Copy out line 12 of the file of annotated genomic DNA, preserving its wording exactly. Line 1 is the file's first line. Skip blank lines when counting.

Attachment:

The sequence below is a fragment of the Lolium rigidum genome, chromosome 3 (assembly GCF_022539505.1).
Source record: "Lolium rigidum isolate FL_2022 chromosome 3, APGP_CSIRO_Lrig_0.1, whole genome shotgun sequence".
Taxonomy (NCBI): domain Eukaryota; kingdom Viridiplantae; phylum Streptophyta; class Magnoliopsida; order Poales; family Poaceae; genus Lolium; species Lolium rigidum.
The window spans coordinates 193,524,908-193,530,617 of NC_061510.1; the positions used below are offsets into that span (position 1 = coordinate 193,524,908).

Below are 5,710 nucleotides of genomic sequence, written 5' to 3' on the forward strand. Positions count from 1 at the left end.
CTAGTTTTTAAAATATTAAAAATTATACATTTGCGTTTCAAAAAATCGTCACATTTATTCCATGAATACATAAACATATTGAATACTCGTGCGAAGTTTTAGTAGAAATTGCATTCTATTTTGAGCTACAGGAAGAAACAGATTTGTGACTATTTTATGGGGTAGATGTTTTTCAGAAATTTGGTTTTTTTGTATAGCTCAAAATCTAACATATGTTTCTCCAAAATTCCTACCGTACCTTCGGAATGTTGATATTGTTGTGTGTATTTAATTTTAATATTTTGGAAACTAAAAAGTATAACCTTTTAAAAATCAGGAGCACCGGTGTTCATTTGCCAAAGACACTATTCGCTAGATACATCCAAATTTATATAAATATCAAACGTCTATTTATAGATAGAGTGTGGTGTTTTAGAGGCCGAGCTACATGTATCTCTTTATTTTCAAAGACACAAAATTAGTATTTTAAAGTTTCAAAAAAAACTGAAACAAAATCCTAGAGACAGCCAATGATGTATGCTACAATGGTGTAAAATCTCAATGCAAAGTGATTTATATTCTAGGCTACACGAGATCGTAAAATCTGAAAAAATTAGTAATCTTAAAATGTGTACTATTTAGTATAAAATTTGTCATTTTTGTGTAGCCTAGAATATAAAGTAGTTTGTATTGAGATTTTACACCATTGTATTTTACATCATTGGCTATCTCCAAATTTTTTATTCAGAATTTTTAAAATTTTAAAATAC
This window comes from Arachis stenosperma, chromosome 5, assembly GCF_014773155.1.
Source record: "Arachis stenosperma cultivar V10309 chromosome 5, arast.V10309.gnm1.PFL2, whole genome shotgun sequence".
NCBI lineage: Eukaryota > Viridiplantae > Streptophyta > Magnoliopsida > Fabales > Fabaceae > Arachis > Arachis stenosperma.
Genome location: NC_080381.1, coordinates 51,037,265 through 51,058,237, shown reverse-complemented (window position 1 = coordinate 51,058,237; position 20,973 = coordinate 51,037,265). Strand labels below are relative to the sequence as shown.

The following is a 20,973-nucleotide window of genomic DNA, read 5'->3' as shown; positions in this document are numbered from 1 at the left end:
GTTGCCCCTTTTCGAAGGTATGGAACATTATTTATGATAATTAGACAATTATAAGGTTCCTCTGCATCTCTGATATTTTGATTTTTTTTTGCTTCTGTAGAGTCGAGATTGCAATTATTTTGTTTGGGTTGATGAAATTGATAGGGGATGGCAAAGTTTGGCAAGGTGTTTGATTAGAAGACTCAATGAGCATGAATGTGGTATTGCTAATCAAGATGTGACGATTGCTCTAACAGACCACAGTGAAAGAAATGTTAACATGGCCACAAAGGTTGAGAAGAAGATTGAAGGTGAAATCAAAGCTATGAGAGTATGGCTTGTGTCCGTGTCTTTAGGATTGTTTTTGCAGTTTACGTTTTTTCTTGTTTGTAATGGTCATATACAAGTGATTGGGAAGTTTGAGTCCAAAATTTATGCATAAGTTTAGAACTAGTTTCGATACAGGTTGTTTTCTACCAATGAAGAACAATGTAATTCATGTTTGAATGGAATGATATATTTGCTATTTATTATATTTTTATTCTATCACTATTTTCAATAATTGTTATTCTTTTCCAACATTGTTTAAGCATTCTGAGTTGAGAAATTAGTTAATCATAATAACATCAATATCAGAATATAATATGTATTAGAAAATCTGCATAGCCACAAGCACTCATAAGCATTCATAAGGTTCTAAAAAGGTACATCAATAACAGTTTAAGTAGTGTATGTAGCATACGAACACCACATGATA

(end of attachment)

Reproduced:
GTTGCCCCTTTTCGAAGGTATGGAACATTATTTATGATAATTAGACAATTATAAGGTTCCTCTGCATCTCTGATATTTTGATTTTTTTTTGCTTCTGTAGAGTCGAGATTGCAATTATTTTGTTTGGGTTGATGAAATTGATAGGGGATGGCAAAGTTTGGCAAGGTGTTTGATTAGAAGACTCAATGAGCATGAATGTGGTATTGCTAATCAAGATGTGACGATTGCTCTAACAGACCACAGTGAAAGAAATGTTAACATGGCCACAAAGGTTGAGAAGAAGATTGAAGGTGAAATCAAAGCTATGAGAGTATGGCTTGTGTCCGTGTCTTTAGGATTGTTTTTGCAGTTTACGTTTTTTCTTGTTTGTAATGGTCATATACAAGTGATTGGGAAGTTTGAGTCCAAAATTTATGCATAAGTTTAGAACTAGTTTCGATACAGGTTGTTTTCTACCAATGAAGAACAATGTAATTCATGTTTGAATGGAATGATATATTTGCTATTTATTATATTTTTATTCTATCACTATTTTCAATAATTGTTATTCTTTTCCAACATTGTTTAAGCATTCTGAGTTGAGAAATTAGTTAATCATAATAACATCAATATCAGAATATAATATGTATTAGAAAATCTGCATAGCCACAAGCACTCATAAGCATTCATAAGGTTCTAAAAAGGTACATCAATAACAGTTTAAGTAGTGTATGTAGCATACGAACACCACATGATA